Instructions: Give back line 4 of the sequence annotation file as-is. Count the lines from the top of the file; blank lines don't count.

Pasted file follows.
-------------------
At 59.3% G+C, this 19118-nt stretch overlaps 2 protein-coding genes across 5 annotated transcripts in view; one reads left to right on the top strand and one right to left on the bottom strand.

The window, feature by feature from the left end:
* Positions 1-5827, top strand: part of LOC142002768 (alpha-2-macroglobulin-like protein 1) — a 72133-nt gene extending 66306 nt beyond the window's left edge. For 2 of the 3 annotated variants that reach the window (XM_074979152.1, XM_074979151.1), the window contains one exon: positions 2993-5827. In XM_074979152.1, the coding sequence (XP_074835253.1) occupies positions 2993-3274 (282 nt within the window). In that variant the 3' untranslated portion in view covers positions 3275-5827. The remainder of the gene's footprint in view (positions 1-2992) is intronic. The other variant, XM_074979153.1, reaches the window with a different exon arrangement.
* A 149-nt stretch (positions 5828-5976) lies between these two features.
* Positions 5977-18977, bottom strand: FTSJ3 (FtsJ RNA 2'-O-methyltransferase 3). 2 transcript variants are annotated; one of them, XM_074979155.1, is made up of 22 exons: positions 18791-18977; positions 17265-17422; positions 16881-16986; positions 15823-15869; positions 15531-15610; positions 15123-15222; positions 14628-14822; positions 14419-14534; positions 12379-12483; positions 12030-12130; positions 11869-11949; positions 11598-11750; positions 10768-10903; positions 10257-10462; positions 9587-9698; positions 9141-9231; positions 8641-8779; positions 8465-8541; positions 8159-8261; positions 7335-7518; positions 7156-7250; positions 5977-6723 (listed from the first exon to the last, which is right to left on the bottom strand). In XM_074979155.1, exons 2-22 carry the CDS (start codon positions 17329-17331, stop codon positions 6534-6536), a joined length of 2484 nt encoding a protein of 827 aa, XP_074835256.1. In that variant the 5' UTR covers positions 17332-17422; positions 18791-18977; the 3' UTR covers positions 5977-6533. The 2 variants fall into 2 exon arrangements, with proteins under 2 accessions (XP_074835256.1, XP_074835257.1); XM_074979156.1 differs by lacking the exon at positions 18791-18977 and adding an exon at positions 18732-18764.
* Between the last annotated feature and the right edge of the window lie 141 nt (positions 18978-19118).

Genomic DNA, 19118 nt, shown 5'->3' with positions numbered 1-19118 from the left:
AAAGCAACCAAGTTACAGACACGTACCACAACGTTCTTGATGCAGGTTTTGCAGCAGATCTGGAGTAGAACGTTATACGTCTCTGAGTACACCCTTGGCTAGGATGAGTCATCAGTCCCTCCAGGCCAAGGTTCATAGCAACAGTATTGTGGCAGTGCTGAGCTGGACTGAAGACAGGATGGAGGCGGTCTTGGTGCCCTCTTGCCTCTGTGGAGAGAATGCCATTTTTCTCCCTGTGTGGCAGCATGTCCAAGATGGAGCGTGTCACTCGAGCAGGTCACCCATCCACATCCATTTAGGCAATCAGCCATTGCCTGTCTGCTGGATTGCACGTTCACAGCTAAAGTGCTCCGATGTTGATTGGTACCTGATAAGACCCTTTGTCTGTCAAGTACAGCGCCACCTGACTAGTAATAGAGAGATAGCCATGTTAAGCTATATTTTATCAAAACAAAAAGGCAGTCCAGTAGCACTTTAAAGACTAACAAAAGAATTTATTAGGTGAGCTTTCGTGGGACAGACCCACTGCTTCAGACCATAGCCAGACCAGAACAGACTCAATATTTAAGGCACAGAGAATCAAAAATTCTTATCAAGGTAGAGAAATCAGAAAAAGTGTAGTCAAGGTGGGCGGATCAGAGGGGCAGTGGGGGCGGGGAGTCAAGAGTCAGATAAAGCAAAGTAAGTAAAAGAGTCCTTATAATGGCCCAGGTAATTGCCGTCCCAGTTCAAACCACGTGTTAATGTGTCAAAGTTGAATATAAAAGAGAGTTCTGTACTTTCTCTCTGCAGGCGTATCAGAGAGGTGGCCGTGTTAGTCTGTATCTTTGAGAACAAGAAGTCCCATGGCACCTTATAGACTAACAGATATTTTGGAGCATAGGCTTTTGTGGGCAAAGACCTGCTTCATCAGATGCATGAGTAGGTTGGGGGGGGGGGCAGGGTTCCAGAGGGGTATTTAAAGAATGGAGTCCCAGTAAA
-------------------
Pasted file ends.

* A 149-nt stretch (positions 5828-5976) lies between these two features.